Today is Father’s Day – like Mother’s Day, a bittersweet holiday for many.
My dad’s name was Fred, my given name Fredine. I don’t think it a coincidence that I was a daddy’s girl. I was his shadow and when my brother Bill came along, the three of us were inseparable. Some of our favorite times were leisurely strolls – for Bill and me, more like tromping – through the tall pine trees near Tulip Creek in Dallas County, Arkansas.
Daddy came from a musically inclined family. When he was in high school, he and my uncle Wilson had a radio show in Borger, Texas, where they would play guitars and sing. When Daddy was older, he was always singing or humming his way through the house. My granddaughter does that now and it makes my heart happy!
My dad loved going to school. By age 55 he had accumulated 435 college credit hours but no degree. Mother told him he could either file a degree plan or just audit courses, that his classroom addiction was much too expensive! He submitted everything to Regents College in New York who awarded him a bachelor’s degree and audited courses until just before he died.
Father’s Day brings back so many memories! I remember standing next to him holding nuts and bolts while he worked on Grandpa’s old truck. He finished up, slammed the hood, and when I asked him about the things still in my hand he said “Engines come with extra parts.”
Daddy was a big football fan and truly loved his Arkansas Razorbacks. He had the red blazer with the emblem on the pocket, every Razorback related desk accessory or knick-knack. We bought our first color TV so Daddy could watch the Hogs play in color. Even now I am brought to tears when I hear the Arkansas fight song.
So many memories!
I can remember a conversation in my mother’s dining room where I was full of facts and making my opinion known. He looked at me in disbelief and asked me how I knew whatever. I replied “Daddy, I majored in journalism. I am a trained investigative reporter!” He shook his head and walked away, muttering “well that’s some fine college money wasted.”
Daddy was an Army officer, often deployed – I can remember being 5 or 6 and whining about him being away and my mother told me he had “the most important job in the world because he protected our country.” Since he was gone so often (more than once a year at a time) Mother was the head of our household and chief disciplinarian. It was cute when he’d come home and think he was in charge.
Being his namesake, a daddy’s girl and looking like him let me get away with a lot of things. I’m sure there were times he told me “no” but only two stand out. I was 16, it was summer, I was heading out for a night with my friends (which in our small town meant hanging out at the Wampus Cat Drive-In). I had on new hot pants, navy blue, Rolling Stones lip logo on the back pocket. Daddy told me to change my shorts, that they were too short. I told him they were the style, all the girls were wearing them and I didn’t need to change. Again, he told me to change my shorts and when I asked him why, he held up his hand and dangled the car keys. I changed. The second time was when I told him I was getting married. He asked “who do you think you’re marrying”? When I told him he said “I guess you’re not!” He was right then, too.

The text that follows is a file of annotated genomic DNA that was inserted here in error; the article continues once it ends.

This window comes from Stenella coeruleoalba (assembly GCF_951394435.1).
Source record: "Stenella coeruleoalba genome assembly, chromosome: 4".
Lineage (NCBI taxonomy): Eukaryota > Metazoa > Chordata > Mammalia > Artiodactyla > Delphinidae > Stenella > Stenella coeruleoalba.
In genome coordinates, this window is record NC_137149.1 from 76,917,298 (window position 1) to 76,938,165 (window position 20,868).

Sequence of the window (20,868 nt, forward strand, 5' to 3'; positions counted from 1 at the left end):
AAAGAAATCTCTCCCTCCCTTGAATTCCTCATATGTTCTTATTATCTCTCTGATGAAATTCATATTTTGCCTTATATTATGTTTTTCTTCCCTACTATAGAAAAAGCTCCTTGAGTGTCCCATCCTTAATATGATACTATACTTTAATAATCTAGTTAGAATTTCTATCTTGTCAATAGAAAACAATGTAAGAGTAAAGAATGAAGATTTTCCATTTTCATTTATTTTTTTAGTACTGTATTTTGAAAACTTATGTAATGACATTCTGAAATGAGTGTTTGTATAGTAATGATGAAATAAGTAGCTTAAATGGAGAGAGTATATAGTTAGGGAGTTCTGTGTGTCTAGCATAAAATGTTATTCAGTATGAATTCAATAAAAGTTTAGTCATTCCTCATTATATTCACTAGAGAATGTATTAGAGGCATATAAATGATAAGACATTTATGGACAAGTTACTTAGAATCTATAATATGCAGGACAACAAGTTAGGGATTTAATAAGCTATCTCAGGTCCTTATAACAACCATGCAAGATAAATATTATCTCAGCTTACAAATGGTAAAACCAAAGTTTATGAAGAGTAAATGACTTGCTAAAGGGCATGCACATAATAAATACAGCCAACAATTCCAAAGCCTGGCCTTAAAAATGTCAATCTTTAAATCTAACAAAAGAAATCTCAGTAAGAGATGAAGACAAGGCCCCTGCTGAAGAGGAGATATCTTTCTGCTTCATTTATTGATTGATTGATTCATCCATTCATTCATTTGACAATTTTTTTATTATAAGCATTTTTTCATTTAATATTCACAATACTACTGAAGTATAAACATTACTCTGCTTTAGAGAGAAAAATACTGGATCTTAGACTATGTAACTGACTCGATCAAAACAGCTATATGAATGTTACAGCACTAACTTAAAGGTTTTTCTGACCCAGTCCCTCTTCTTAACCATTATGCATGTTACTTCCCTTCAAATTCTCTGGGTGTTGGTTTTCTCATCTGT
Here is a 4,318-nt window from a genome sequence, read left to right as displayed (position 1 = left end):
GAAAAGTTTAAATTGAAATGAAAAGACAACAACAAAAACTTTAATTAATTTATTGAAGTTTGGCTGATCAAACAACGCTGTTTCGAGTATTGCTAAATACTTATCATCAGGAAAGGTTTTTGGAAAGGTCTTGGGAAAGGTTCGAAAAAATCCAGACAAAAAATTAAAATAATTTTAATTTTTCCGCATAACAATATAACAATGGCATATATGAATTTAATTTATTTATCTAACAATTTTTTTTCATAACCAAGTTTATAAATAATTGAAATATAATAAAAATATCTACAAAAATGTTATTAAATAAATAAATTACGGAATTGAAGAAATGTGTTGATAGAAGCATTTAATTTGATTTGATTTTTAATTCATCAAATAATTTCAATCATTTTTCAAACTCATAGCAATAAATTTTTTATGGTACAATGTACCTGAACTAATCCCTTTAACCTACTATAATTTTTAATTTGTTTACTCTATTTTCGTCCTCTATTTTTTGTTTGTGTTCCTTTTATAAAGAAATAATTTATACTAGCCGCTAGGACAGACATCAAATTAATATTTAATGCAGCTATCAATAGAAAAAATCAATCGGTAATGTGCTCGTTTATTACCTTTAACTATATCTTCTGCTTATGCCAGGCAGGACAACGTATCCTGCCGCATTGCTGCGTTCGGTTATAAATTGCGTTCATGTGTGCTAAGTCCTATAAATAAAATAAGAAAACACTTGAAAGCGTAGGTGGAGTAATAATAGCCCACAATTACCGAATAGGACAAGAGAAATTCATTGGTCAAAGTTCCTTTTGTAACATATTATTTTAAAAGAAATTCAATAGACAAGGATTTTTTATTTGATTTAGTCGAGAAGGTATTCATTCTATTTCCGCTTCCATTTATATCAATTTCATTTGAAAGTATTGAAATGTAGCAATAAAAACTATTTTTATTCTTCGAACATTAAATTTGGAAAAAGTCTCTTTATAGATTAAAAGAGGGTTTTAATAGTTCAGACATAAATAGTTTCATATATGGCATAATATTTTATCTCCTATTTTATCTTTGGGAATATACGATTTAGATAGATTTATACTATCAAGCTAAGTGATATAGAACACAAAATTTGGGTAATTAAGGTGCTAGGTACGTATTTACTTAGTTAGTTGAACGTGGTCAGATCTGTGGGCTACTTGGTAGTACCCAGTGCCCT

I gave the men in our family Santa boxer shorts as a Christmas Eve gift one year. Daddy continued to wear his year ‘round, said they were comfy. I told him he was going to have a wreck and end up in the ER, then the psych ward because the medical staff would think him crazy for wearing Santa boxers in the summer!
My dad was not the best dad, but by the time our kids came along he had figured it out. There was no better granddad! They adored him and he adored them!
Daddy died October 14, 1992. The last time I talked to him he was humming a tune, cutting a piece of chocolate pie for lunch. I told him my car needed oil – he asked if I needed it now or after work, I opted for after work, told him I loved him, kissed him on the cheek, said I’d see him then. Two hours later my mom called to tell me he’d collapsed and less than four hours later he was gone.
Daddy’s funeral was with full military honors. Even though we lived near Carswell Air Force Base, an Army honor guard drove up from Fort Hood in Killeen, saying they couldn’t let the Air Force bury one of their own. The sound of their footsteps as they carried his casket was haunting, as was the 21-gun salute. Daddy was buried in his dress blues and Santa shorts.
I miss you, Daddy.
Love never dies.